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counsels which equity and a well understood interest have long. given her upon this subject. She appears more than ever to conlider nations as tributary to her-her commerce, her industry, and her maritime power are to concentrate all their treasures in her hands-These odious principles have just been openly professed and proclaimed by the ministers, and even by men who it might have been supposed would have had more liberal ideas. Has not Mr. Sheridan said in the House of Commons, that England ought not for any consideration to furier herself to be disporsessed of the empire of the seas, which she has poffessed for two centuries ? -It is upon their conquests in India that the English rest the trident they have usurped. To tear it from their grasp, it was necessary to direct against India the blow that was preparing to be struck. To penetrate into that remote region, the fortest, most certain, and least expected road, was that of Egypt. Bonaparte conceived it, and the plan long meditated of occupying that country was suddenly resolved upon, and not less rapidly attempted. He does not alone, like vulgar conquerors, found his hopes of success upon those means of force and destruction which the genius of war has invented, but, equally philanthropical, and wise, he prepares and combines all the means of forming a powerful colony, and of making it flourish. He associates to his destiny those precious men who cultivate the sciences which protect liberty, and the beneficent arts by which conquerors make the conquered forget their defeat. The loss of the facet at Aboukir, by suspending its ulterior destination, had no other effect on the French army

than the forcing it to think seriously of establishing itself in a solid and durable manner in Egypt, which it had already nearly conquered. To the political object which the expedition to Egypt had in view, was added the intention of wresting that fine country from the tyranny of the Mamelukes, the violators of treaties of impreffing upon the Ottoman empire the sentiment of our dignity and power--and, by establishing a point of immediate contact with it, of communicating to it sufficient vigour to shelter it from the attack meditating against it. But the temporary successes of Nelson, the gold and the menaces of the cabinet of St. James's, the imbecility of the greater part of the ministers of Selim the Third, the fanaticisın, ignorance, and pride of all,' disappointed the combinations and the hopes of enlightened and prospective friendship."

Gaudin proceeded to pay a tribute of praise to all the foldiers of the army, and of regret for the loss of Kleber. He .concluded by moving, that all the late papers relative to Egypt should be printed and distributed, and that two copies should be deposited in the library of the Tribunate, as a monument of its gratitude to the arıny of Egypt.


Y y 2

Circular Letter from the French Minister for foreign Affairs to all the

Powers in Amity with France, respecting the Attempt on the Life of Bonaparte, on the 24th of December. Şir,

Paris. You will read with horror in the annexed paper the account

of an attempt made against the life of the Chief Conful. From the circumstances of the crime you will perceive what a vile and execrable description of men were the instruments of it. The genius of France has once more saved his life. Whatever conjectures may be formed concerning the quarter from which the first impulse proceeded; Europe, in learning that the crime has been frustrated, will become more and more convinced that the destiny of a great man is under the immediate protection of Heaven itself, and that it has placed it too far above the reach of a handful of villains, for them to be enabled to succeed in their designs, or to arrest its course.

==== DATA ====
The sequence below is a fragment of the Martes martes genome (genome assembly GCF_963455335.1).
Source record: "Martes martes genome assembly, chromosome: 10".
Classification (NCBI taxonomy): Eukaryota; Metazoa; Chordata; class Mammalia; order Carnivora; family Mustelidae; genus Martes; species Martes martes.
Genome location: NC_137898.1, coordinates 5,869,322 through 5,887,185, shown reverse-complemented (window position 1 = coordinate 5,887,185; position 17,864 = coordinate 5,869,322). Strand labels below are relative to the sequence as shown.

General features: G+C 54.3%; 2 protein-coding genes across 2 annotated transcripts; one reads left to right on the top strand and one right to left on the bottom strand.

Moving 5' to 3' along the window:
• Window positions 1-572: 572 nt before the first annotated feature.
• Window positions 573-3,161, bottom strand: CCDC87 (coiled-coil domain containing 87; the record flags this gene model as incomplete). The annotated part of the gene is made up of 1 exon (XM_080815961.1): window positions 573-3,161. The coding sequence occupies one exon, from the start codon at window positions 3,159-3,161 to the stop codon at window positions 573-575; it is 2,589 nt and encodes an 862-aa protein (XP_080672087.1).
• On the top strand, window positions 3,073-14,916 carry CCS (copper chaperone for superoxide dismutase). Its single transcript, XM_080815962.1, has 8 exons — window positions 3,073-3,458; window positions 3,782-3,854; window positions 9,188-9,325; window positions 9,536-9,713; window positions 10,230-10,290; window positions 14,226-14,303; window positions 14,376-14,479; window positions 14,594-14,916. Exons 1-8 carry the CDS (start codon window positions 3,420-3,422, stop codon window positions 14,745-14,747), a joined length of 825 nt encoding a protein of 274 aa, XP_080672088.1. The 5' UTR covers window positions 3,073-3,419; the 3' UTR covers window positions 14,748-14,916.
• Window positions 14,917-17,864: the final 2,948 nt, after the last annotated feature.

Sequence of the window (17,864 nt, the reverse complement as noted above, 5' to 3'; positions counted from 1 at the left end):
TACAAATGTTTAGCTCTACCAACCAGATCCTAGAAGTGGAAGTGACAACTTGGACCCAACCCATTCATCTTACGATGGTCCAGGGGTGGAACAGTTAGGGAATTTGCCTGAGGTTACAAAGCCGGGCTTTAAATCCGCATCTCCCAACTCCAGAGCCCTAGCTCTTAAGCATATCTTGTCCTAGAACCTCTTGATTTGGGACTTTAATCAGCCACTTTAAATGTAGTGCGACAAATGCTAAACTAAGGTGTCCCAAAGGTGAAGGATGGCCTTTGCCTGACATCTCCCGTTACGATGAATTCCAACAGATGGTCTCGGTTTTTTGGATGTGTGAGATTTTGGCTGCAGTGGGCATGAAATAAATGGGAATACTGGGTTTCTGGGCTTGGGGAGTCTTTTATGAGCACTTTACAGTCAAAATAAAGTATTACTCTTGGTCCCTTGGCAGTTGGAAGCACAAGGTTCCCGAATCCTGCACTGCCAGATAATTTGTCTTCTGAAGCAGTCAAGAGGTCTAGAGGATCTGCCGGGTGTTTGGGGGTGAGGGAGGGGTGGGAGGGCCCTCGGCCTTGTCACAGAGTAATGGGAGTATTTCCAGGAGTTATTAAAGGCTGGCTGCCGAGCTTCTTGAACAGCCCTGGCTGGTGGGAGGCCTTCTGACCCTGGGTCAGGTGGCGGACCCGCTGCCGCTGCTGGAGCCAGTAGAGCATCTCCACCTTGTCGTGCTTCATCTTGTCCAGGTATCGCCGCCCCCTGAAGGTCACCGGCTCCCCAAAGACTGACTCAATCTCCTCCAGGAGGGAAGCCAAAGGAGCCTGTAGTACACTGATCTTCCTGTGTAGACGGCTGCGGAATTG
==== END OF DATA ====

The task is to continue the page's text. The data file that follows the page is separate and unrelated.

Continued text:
The attempt was not unforeseen—it had been conceived by a set of men, who have always taken a part more or less prominent in the horrors of the revolution, who have ever been anxious to excite previous terror by announcing their infernal designs. It is fix weeks fince this last enterprise has been announced. The public voice loudly proclaimed the necessity of redoubling mea. sures of precaution.' The Chief Conful owes this deference to that enthusiasm of which he is the object, to satisfy this national sensibility, by giving orders for a more active vigilance to be exercised around his person.




Bath Houses having met on the 11th of November 1800, his Majesty

opened the Seffion with the following Speech from the Throne. My Lords, and Gentlemen, MY tender

concern for the welfare of my subje&ts, and a sense of the difficulties with which the poorer classes particularly have to struggle, from the present high price of provisions, have induced me to call you together at an earlier period than I. had otherwise intended. No object can be nearer my heart than that, by your care and wisdom, all fuch measures may be adopted as may, upon full consideration, appear best calculated to alleviate this severe pressure, and to prevent the danger of its recurrence by promoting, as far as pollible, the permanent extension and improvement of our agriculture.

For the object of immediate relief, your attention will naturally be directed, in the first instance, to the best mode of affording the earliest and the most ample encouragement for the importation of all descriptions of grain from abroad.

Such a supply, aided by the examples which you have set on former occasions of attention to economy and frugality in the consumption of corn, is most likely to contribute to a reduction in the present high price, and to insure, at the same time, the means of meeting the demands for ihe necessary consumption of

the year.